Something strange has happened lately with us and Star Wars movies: We as a family seem to have fallen entirely out of step with the critics. This isn’t true of most movies. It isn’t true of superhero movies, for instance. The critics said we would love Wonder Woman and we loved Wonder Woman. They said we would love Black Panther and we loved Black Panther. They said we would not have any use for Batman vs. Superman, and, yep, we loathed it with every fiber of our being.
This is the general pattern in movies. We — and by “We” I’m talking about me, Margo and our daughters Elizabeth and Katie — don’t always agree with the critical consensus of movies. We like some movies more than the critics, like some less than the critics. But we are usually talking the same language.
We’re just not talking the same language when it comes to Star Wars movies.
I first noticed this when we saw “The Last Jedi.” Boy did the critics love “The Last Jedi.” Stellar! Fantastic! Best Star Wars movie! Innovative! Reinvented the whole genre! The core Star Wars fans loved it too. They raved about it. It was a sensation. Two billion dollars worldwide! Wow were we excited when we went to see it.
Then we saw it, and as we walked out of the theater and to the car we didn’t quite know what to say to each other. We were having a hard time — especially Katie — admitting that we kind of hated it. What was that? “The Last Jedi” seemed boring. It seemed illogical. It made bizarre plot choices. It deadened some of our favorite characters and introduced others who didn’t seem to add anything at all. Plus it was confusing. Why did they go to that Casino planet again?
I can’t speak for my wife and daughters, but I wanted to see it again because I don’t trust my instincts on Star Wars movies. I read more rave reviews. I saw more glowing comments from the Star Wars literati. This was like “The Empire Strikes Back,” they said. This gives us a clearer view of the Dark Side than any Star Wars movie before, they promised.
We all saw it again. And this time we were not indecisive. It had nothing to do with inflated expectations or trusting our feelings. We flat hated it.
This video has become a favorite in our house: We watch it over and over.
OK, so we were out of step with the critics and many core Star Wars fans on “The Last Jedi.” Big deal. It’s just one movie.
But over the weekend, we went to see “Solo.” This time, the buzz was the exact opposite: Critics and core Star Wars fans were really down on it. Stories about the problems on the “Solo” set had been leaking out with regularity for a year. Supposedly Alden Ehrenreich, who played Han Solo, couldn’t act at all. Supposedly, the story was convoluted, the purpose confusing, the directing uneven. Ron Howard was brought in to basically save the movie, and it’s Hollywood canon that when you bring in a famous director to save a movie, well, that’s how you make a bomb.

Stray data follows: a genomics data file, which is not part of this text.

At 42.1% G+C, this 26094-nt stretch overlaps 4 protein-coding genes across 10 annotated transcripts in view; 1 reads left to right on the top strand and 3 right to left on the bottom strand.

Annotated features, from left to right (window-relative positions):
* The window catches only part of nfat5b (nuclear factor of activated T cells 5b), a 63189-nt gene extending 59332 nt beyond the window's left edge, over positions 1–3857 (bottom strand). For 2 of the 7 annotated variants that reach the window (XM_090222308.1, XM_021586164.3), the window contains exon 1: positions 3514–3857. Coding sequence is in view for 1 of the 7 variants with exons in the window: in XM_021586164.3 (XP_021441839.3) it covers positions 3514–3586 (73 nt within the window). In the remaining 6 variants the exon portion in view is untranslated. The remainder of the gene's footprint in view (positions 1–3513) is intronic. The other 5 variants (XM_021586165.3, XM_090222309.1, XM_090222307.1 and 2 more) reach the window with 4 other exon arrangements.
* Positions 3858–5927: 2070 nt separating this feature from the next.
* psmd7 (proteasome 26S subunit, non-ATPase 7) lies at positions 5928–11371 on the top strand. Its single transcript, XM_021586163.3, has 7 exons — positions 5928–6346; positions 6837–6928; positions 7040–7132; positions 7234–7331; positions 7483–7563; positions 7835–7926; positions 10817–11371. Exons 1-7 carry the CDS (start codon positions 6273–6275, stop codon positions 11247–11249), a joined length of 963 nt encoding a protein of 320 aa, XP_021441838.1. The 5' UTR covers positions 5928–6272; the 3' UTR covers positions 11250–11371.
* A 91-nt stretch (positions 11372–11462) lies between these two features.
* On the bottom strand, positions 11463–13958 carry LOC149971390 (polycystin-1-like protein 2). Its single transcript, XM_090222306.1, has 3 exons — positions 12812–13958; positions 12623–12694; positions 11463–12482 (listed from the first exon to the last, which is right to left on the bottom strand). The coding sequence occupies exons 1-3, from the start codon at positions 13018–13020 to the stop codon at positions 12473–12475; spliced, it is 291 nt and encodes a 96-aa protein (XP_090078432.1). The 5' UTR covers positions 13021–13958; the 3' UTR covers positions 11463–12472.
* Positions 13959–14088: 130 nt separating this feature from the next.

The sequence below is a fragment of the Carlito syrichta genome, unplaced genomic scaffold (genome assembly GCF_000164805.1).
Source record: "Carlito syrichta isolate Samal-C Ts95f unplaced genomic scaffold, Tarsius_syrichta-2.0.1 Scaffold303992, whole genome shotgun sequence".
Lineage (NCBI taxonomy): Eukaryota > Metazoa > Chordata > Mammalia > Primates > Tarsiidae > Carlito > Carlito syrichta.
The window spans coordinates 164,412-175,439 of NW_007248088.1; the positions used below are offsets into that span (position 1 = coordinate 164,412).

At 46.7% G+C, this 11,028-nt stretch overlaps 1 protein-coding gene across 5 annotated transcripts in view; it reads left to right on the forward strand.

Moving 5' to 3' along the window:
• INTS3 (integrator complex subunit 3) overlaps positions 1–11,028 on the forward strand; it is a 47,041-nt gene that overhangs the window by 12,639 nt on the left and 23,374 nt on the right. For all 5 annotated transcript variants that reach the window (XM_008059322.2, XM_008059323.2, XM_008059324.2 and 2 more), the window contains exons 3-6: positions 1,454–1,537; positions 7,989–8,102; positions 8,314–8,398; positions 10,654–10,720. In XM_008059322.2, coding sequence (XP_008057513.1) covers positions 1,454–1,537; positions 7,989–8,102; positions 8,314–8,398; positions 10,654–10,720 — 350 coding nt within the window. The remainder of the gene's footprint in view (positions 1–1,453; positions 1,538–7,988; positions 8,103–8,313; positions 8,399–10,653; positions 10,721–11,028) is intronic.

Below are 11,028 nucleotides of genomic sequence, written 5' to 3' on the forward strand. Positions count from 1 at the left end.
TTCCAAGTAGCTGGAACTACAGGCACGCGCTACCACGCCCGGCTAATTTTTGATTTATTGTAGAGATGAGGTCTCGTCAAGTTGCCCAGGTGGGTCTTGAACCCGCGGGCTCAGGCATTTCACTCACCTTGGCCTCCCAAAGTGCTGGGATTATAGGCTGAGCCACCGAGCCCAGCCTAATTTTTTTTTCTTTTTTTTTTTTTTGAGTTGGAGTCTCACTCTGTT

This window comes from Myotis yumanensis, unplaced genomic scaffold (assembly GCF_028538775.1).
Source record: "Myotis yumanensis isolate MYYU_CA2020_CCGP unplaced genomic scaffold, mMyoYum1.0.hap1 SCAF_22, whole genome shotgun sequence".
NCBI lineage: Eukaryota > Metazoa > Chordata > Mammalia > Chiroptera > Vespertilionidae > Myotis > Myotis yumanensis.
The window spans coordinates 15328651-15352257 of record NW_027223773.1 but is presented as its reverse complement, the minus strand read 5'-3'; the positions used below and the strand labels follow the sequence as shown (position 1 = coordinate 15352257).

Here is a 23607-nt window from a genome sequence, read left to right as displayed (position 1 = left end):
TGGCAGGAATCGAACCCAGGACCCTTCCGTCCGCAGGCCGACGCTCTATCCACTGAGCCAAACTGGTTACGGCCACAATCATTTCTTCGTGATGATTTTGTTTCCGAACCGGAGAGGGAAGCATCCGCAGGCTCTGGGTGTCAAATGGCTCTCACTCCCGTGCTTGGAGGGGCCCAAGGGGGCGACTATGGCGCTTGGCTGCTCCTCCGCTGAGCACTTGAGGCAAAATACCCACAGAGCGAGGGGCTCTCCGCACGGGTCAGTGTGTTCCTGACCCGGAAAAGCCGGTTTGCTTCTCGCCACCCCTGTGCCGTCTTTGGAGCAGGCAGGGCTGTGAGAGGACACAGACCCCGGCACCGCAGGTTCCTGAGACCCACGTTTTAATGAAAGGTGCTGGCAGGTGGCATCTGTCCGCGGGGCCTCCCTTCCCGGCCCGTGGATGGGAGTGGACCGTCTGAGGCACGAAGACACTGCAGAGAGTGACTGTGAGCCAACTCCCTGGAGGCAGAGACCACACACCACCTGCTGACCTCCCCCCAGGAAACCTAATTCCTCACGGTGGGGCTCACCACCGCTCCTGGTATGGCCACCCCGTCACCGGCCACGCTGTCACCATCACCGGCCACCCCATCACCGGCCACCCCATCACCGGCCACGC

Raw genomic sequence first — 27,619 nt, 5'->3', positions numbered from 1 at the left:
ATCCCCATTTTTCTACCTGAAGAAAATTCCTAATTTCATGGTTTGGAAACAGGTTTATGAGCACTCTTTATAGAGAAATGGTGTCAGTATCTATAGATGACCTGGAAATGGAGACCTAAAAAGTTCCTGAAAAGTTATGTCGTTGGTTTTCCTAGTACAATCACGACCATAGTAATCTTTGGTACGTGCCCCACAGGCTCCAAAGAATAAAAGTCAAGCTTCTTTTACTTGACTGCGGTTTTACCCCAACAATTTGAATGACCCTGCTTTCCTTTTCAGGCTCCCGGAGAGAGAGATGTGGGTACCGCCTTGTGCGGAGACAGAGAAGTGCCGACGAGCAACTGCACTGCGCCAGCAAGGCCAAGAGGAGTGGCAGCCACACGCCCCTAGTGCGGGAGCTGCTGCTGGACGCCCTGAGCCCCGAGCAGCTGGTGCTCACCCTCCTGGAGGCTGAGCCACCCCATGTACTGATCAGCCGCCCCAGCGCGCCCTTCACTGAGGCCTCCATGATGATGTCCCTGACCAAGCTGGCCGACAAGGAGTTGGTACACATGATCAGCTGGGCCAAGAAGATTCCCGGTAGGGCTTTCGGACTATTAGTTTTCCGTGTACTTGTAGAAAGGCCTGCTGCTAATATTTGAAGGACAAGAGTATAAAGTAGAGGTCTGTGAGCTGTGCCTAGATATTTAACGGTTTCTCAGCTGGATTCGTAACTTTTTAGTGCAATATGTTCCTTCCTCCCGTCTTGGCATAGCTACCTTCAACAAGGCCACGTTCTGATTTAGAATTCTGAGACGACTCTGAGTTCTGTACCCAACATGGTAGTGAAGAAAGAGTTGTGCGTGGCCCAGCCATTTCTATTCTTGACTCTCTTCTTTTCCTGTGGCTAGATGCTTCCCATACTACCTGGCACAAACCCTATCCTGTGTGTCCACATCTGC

And, we were assured, “Solo” was just such a bomb. Critics called it a whiff, a cliche-filled dog, a mess, bloated, silly, derivative and, in the unkindest cut, as bad as the Star Wars prequels. Star Wars fans seemed to agree. It’s been less than a week but “Solo” already seems to be a box-office debacle, even with the enormous ad campaign that swamps the timeouts of NBA playoff games.
So, yes, I will admit that all this was on our minds when we went to see Solo; I’ve written at length here about my Movie Plus-Minus system which makes the case that most of us really judge movies by how the match up to our expectations. If I go in expecting a five-star movie, like I did for “The Post,” and come out thinking it was a four-star movie, like I did for “The Post,” then it is an ultimately unsatisfying experience.
If on the other hand, I go in expecting a three-star movie, like I did for Tom Cruise’s “American Made,” and come out thinking it was a four-star movie, like I did for Tom Cruise’s “American Made,” then it is a wonderful experience. Two four-star movies. Two very different feelings.
We went in thinking Solo would be kind of blah — a two-and-a-half star expectation.
And we loved it.
I don’t say that lightly. We LOVED it. This is an unqualified raved. We applauded when it was over (admittedly, we were the only ones in the theater to do so). We thought it was a blast. It was funny. It was light. It had a couple of cool twists. It had several good villains.
Mostly, it was fun. Mindless fun? Sure. But that’s still fun. It has been a while since we’ve gone to the theater and seen a movie that we just happily enjoyed like “Solo.” Of course the plot was illogical, and the dialogue had more than a few clichés, and Alden Ehrenreich didn’t really look or feel like a young Harrison Ford. But we liked him. We liked a lot of the characters. We rooted for them. We rooted against them. We thought Donald Glover’s Lando was thoroughly wonderful. We thought hid droid was wonderful. We thought the Chewbacca-Han relationship thing worked. We liked the forbidden love thing. We liked Woody Harrelson’s slightly crazed rogue.
No kidding, we absolutely loved “Solo.”
And now it’s clear: We simply don’t see Star Wars movies the way critics and many fans do. I can’t tell you what caused the break. I suspect it’s because we’re just not looking for the same things. There are a million reasons to like or dislike a movie in a series as beloved as Star Wars. And I guess we only have one. We just want to leave the theater happier.